People v. Martinez (1987)

Annotate this Case
[No. B022326. Court of Appeals of California, Second Appellate District, Division Two. August 14, 1987.]

THE PEOPLE, Plaintiff and Respondent, v. RUBEN FRAIRE MARTINEZ, Defendant and Appellant

(Opinion by Fukuto, J., with Compton, Acting P. J., and Gates, J., concurring.)

COUNSEL

Frank O. Bell, Jr., State Public Defender, under appointment by the Court of Appeal, and Therene Powell, Deputy State Public Defender, for Defendant and Appellant.

John K. Van de Kamp, Attorney General, Steve White, Chief Assistant Attorney General, Mark Alan Hart and Jennifer S. Cady, Deputy Attorneys General, for Plaintiff and Respondent. [194 Cal. App. 3d 18]

OPINION

FUKUTO, J.

Ruben Fraire Martinez appeals from the judgment entered following a jury trial that resulted in his conviction of assault with a firearm upon a peace officer and a true finding of a firearm-use enhancement. (Pen. Code, §§ 245, subd. (c), 12022.5.) He was sentenced to eight years in prison and contends: "The two-year enhancement for use of a firearm pursuant to Penal Code section 12022.5 must be stricken from the judgment because that enhancement cannot be applied to a conviction for assault with a firearm upon a peace officer in violation of Penal Code section 245(c)."

Factual Background

As appellant's sole contention concerns the proper interpretation of Penal Code section 12022.5, which provides for a consecutive two-year enhancement upon any person who personally uses a firearm in the commission or attempted commission of a felony, the substantive facts underlying appellant's convictions need not be set forth in detail.

It suffices to observe that on January 31, 1986, two Huntington Park police officers approached the rear yard of a residence in response to a radio call regarding possible shots fired, and saw appellant brandishing a handgun. When ordered to drop the gun, appellant aimed it at the officers and pulled the trigger. Fortunately, the gun misfired. Appellant abandoned his weapon and was arrested.

Appellant was sentenced to the middle term of six years for the assault plus an additional two years for the firearm-use enhancement.

Statement of the Issue

Penal Code section 12022.5 fn. 1 provides, in relevant part: "Any person who personally uses a firearm in the commission or attempted commission of a felony shall, upon conviction of such felony or attempted felony, in addition and consecutive to the punishment prescribed for the felony or attempted felony of which he or she has been convicted, be punished by an additional term of imprisonment in the state prison for two years, unless use of a firearm is an element of the offense of which he or she was convicted. [¶] The additional term provided by this section may be imposed in cases of assault with a firearm under paragraph (2) of subdivision (a) of Section 245, or assault with a deadly weapon which is a firearm under Section 245."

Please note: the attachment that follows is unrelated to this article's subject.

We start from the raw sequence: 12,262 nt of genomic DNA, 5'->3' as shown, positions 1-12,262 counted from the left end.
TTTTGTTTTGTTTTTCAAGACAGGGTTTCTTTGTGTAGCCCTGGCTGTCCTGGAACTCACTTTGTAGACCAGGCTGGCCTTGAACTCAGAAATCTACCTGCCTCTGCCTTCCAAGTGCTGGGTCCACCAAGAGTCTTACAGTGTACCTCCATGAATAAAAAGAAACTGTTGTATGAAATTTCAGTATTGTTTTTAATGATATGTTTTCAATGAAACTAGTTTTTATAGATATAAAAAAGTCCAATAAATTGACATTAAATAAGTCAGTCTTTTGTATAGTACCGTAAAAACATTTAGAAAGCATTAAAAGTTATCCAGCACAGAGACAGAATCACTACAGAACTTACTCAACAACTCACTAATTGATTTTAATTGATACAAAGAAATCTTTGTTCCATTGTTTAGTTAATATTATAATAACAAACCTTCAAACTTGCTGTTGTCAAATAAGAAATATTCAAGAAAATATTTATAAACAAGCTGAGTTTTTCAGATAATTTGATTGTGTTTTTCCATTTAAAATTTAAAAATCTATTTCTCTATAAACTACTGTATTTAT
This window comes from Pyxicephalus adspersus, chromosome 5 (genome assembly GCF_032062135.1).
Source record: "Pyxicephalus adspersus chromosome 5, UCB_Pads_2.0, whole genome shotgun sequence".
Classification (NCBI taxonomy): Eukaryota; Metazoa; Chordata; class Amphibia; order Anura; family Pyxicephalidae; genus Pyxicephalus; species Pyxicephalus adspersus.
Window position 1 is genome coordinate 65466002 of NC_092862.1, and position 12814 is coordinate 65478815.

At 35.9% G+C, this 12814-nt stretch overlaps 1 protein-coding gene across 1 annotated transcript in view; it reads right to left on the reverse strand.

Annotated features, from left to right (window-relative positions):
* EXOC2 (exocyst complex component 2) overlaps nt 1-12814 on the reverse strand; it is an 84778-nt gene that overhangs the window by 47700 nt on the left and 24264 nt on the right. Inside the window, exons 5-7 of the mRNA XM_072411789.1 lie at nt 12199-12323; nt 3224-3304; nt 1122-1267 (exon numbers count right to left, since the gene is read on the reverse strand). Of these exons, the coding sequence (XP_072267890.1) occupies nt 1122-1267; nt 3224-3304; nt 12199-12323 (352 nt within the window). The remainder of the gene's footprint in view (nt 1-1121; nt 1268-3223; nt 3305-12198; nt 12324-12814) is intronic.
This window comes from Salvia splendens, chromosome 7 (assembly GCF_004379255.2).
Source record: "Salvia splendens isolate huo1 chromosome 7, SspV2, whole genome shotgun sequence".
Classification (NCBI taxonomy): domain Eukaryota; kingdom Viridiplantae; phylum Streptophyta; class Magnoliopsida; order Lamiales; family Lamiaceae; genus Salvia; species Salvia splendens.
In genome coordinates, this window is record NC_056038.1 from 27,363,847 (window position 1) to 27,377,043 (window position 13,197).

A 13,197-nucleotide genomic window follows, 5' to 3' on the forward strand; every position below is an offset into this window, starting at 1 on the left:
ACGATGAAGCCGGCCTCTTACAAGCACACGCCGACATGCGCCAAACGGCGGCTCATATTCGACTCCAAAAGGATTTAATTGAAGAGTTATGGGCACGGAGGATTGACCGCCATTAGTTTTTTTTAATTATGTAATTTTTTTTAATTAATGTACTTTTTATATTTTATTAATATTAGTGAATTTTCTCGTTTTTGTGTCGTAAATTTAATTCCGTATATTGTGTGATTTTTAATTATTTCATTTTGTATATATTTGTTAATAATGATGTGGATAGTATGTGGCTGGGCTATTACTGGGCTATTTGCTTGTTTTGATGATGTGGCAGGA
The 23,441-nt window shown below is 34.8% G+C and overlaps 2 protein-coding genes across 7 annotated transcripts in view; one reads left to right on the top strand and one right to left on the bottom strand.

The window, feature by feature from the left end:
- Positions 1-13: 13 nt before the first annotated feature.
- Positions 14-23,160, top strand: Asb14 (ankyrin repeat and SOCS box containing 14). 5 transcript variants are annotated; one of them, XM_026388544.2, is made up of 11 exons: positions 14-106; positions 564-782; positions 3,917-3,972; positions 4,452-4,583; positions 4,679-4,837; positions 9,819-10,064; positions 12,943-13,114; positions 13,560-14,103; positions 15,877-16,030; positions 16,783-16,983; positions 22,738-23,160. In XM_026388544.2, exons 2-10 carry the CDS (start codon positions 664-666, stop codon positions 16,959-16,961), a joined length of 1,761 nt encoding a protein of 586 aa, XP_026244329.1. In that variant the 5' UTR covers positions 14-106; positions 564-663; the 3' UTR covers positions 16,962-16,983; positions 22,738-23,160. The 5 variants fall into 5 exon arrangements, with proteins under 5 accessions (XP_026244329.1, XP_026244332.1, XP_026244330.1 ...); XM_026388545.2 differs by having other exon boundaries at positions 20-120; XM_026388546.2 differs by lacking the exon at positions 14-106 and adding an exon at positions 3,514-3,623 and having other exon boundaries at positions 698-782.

On its face, section 12022.5 states the general rule that a firearm-use enhancement may not be imposed if the use of a firearm is an element of the [194 Cal. App. 3d 19] offense of which the defendant has been convicted. The statute creates an exception to the general rule in cases of assault with a firearm on a person other than a peace officer or fireman, prosecuted under section 245, subdivision (a)(2). no similar exception is expressly provided in cases of assault with a firearm upon a peace officer or firearm prosecuted under subdivision (c) of section 245. However, the statute states that a firearm enhancement may be imposed in cases of "assault with a deadly weapon which is a firearm under Section 245." [1a] Appellant's contention requires us to decide whether the language, "assault with a deadly weapon which is a firearm under Section 245," is intended to permit enhancement under section 12022.5 when a defendant stands convicted of assault with a firearm upon a peace officer or fireman, in violation of section 245, subdivision (c).

Discussion

[2] Initially, we must examine the words of section 12022.5 to determine whether the meaning of its express terms is clear or ambiguous. (People v. Jackson (1985) 166 Cal. App. 3d 187, 190 [212 Cal. Rptr. 121].) "When statutory language is ... clear and unambiguous there is no need for construction, and courts should not indulge in it." (Solberg v. Superior Court (1977) 19 Cal. 3d 182, 198 [137 Cal.Rptr 460, 561 P.2d 1148].)

[1b] The clause "assault with a deadly weapon which is a firearm under Section 245" is reasonably susceptible of two constructions. As appellant suggests, the language could be construed to apply only to subdivisions (a)(1) and (b) of section 245, which literally proscribe assaults "with a deadly weapon." Alternatively, as respondent contends, the reference could be interpreted to include any assault which is a violation of section 245, in which a firearm is used. [3] Since it is not clear from the words themselves what was intended, this court is obliged "'to accept that [meaning] intended by the framers of the legislation, so far as its intention can be ascertained.' [Citation.]" (Sand v. Superior Court (1983) 34 Cal. 3d 567, 570 [194 Cal. Rptr. 480, 668 P.2d 787].) [4] To discern legislative intent, "we consider the legislative history of the statute as well as the historical circumstances of its enactment. ..." (People v. Black (1982) 32 Cal.3d l, 5 [184 Cal. Rptr. 454, 648 P.2d 104]; see also People v. Horn (1984) 158 Cal. App. 3d 1014, 1031 [205 Cal. Rptr. 119].)